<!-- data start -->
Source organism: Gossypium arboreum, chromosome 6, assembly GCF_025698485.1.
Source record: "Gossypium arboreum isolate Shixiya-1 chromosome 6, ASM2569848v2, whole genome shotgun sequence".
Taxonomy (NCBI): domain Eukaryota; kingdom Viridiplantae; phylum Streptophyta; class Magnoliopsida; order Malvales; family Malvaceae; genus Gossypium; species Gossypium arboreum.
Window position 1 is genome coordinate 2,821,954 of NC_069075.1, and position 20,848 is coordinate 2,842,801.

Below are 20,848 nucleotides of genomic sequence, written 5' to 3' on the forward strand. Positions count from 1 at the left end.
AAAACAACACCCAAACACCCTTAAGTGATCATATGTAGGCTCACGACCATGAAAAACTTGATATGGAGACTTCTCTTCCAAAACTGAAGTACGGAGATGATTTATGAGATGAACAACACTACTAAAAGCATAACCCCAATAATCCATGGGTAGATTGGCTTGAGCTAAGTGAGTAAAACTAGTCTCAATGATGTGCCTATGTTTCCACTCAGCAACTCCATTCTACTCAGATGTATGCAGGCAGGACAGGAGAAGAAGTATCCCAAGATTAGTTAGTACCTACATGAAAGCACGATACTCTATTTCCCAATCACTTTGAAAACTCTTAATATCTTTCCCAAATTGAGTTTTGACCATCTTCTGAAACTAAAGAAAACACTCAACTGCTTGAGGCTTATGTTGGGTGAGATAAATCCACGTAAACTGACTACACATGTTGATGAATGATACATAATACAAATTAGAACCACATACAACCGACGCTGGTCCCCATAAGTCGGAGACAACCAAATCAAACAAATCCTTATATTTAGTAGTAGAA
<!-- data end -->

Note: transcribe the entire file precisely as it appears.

Source organism: Gossypium arboreum, chromosome 6, assembly GCF_025698485.1.
Source record: "Gossypium arboreum isolate Shixiya-1 chromosome 6, ASM2569848v2, whole genome shotgun sequence".
Taxonomy (NCBI): domain Eukaryota; kingdom Viridiplantae; phylum Streptophyta; class Magnoliopsida; order Malvales; family Malvaceae; genus Gossypium; species Gossypium arboreum.
Window position 1 is genome coordinate 2,821,954 of NC_069075.1, and position 20,848 is coordinate 2,842,801.

Below are 20,848 nucleotides of genomic sequence, written 5' to 3' on the forward strand. Positions count from 1 at the left end.
AAAACAACACCCAAACACCCTTAAGTGATCATATGTAGGCTCACGACCATGAAAAACTTGATATGGAGACTTCTCTTCCAAAACTGAAGTACGGAGATGATTTATGAGATGAACAACACTACTAAAAGCATAACCCCAATAATCCATGGGTAGATTGGCTTGAGCTAAGTGAGTAAAACTAGTCTCAATGATGTGCCTATGTTTCCACTCAGCAACTCCATTCTACTCAGATGTATGCAGGCAGGACAGGAGAAGAAGTATCCCAAGATTAGTTAGTACCTACATGAAAGCACGATACTCTATTTCCCAATCACTTTGAAAACTCTTAATATCTTTCCCAAATTGAGTTTTGACCATCTTCTGAAACTAAAGAAAACACTCAACTGCTTGAGGCTTATGTTGGGTGAGATAAATCCACGTAAACTGACTACACATGTTGATGAATGATACATAATACAAATTAGAACCACATACAACCGACGCTGGTCCCCATAAGTCGGAGACAACCAAATCAAACAAATCCTTATATTTAGTAGTAGAA